Not really, you may just look like one
Spam is nothing more than a bane of Internet existence.
Because email is free and can also easily be faked, spammers have made our lives miserable pretty much since the dawn of the Internet. The unfortunate effect of spam is that people need a way to block it. With spam, same as with hacking, you're always having to play catch-up. When you prevent one type of spam, the spammers find another way to slip through, and it all becomes annoying again.
When people grow tired of having to persistently blacklist email addresses, they seek help from the many security programs out there. Similarly, web hosts and ISPs look for ways to cut out spam, as this not only annoys their clients, but also causes a great deal of stress on a server.
There are a few global spam databases, called Spamhauses, that keep track of email addresses, domains, and IP addresses that have been designated as spammers.
These lists are automated, which is the only way to deal with the millions of spam emails circling the globe on a daily basis. As with any automation, however, there are side effects, most notably the accidental blocking of legitimate emails, simply because they used certain wrong phrases, or have attachments.
One thing I regularly remind clients is that spam is always in the eye of the receiver. If someone, whether an individual, an ISP or web host, has very high security settings, they are much more sensitive to elements within an email, so your chances of being blocked increase.
Recently, we have even been affected ourselves by one Spamhaus, SpamCop. SpamCop is an email security system that reads emails as they come into a mail server and decides whether or not they look like spam. If the email does look like spam, it is automatically added to a list back at the main SpamCop servers.
Unfortunately, SpamCop is extremely sensitive, or as they word it 'aggressive,' and as such can easily block perfectly benign emails.
Their site acknowledges that SpamCop may block or filter wanted email, and their solution is that the recipient must whitelist an email address or IP in advance if they want to receive emails from it. This assumes that they know how to.
Such 'shoot first' policies make life hard for business owners, who email proposals, attachments, service descriptions, or information which could be seen as solicitation.
Furthermore, the first reaction of a person when they find out that their email never arrived is to try resending.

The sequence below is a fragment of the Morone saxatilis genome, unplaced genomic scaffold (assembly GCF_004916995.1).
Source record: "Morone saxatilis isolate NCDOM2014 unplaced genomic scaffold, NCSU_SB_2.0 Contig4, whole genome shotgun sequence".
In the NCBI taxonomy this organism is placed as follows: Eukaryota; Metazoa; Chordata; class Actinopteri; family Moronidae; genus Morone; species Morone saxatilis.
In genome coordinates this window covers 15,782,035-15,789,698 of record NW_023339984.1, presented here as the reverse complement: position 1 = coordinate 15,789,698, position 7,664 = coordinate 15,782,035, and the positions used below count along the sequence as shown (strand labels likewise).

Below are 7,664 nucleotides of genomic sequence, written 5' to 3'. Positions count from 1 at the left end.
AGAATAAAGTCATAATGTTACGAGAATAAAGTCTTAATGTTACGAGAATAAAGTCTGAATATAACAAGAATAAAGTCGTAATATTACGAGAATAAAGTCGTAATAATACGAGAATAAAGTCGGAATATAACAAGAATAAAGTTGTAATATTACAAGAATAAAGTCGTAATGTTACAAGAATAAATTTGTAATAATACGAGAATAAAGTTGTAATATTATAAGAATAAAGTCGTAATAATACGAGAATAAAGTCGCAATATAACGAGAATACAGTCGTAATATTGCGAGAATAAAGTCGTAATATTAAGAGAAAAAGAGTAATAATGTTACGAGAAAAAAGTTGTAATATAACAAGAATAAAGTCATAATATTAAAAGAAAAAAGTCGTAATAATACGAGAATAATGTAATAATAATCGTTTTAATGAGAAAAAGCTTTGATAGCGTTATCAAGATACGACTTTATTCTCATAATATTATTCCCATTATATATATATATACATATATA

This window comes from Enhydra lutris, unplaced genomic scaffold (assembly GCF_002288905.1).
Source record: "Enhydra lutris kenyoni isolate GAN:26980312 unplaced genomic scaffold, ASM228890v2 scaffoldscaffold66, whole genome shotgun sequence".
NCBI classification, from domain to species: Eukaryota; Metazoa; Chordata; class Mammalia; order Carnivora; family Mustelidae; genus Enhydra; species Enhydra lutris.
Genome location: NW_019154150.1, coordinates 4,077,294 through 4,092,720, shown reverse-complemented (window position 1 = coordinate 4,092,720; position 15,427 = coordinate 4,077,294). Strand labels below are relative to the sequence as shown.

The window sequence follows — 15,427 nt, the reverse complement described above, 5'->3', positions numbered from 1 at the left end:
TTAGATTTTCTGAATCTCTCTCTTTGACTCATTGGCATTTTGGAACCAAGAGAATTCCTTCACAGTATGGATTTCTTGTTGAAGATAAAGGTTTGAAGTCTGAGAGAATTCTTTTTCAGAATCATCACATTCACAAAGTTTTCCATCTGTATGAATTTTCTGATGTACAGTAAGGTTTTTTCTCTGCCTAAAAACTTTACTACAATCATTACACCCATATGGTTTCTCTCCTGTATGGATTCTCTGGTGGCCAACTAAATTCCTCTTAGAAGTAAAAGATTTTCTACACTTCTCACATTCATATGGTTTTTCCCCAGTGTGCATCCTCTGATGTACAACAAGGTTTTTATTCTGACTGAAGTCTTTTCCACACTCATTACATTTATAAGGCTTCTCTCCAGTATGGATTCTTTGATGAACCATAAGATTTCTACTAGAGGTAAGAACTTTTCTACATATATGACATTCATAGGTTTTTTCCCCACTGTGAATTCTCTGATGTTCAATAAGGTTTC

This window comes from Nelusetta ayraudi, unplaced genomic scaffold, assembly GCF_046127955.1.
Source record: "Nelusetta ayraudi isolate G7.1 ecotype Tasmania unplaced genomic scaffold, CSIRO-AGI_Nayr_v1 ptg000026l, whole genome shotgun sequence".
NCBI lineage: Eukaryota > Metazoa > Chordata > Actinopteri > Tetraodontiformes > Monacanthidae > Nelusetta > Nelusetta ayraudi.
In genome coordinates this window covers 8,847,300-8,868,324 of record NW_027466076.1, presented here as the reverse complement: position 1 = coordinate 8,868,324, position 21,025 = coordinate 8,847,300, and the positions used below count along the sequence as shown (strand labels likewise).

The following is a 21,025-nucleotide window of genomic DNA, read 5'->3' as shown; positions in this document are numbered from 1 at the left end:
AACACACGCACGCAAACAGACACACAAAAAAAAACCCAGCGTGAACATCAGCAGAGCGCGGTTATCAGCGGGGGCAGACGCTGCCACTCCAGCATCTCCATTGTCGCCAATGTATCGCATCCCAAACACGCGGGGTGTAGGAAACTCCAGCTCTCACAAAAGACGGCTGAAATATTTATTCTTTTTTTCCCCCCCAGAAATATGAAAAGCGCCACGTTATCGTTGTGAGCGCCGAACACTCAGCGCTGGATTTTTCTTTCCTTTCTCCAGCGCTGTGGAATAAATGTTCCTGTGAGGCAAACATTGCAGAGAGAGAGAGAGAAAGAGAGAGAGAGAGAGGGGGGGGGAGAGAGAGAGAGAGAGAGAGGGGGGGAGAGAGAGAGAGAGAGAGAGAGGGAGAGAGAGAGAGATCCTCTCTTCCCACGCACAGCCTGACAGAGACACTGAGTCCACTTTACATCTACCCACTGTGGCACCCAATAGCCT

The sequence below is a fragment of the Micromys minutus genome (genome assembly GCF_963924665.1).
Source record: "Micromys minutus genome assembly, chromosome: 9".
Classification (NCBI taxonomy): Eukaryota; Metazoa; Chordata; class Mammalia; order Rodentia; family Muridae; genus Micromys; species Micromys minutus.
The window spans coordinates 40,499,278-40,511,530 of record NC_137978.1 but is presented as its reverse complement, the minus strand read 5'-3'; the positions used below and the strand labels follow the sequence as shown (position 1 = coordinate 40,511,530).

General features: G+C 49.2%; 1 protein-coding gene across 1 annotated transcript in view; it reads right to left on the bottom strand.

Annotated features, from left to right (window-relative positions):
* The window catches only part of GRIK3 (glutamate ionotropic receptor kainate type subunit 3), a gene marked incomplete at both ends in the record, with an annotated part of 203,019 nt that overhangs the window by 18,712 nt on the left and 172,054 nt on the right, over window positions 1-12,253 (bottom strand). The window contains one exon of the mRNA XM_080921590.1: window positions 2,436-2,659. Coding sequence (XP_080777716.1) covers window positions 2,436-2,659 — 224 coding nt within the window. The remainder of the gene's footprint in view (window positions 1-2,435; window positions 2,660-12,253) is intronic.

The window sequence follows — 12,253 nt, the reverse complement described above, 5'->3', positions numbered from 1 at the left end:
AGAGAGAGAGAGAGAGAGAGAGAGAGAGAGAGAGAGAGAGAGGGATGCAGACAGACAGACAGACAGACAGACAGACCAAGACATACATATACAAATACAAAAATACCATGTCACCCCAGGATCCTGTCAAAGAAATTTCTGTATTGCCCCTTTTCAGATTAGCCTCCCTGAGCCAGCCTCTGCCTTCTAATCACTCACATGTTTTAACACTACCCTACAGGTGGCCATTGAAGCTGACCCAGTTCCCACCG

This makes the situation worse. As your email arrives at the other end, even if cleaned up, a Spamhaus check shows that you have already been blocked for the first email. So it not only blocks the second email, but thinks you are trying to force your way through to the recipient. This results in you being blocked for longer. From then on, the more times you try to resend, the more you are blacklisted.
Unfortunately, thanks to spammers, this is the way it has become, so it is up to us normal email users to monitor and change our own practices.
If an email does not get to its recipient, ask them to check their junk folders. If you must resend, send from an email address outside of your business one.
Send in plain text if possible, and avoid attachments where possible. If you have the ability, upload the file somewhere, and send a link instead.
You should make sure that your host has activated the Sender Policy Framework (SPF) system on your domain. This verifies that spam cannot be sent from your domain and helps your reputation.
The biggest thing to avoid is never, ever, use purchased email lists, even if the seller says they are opt-in. I mean, who would opt to have their email address sold to millions of companies?
If you have concerns with your web presence, now is the perfect time to look into our WebUpdate system sites, which take advantage of advanced marketing, SEO and promotion features to give your business the best competitive edge online.
Keith Berger, MD - Center for Health and Cancer Prevention
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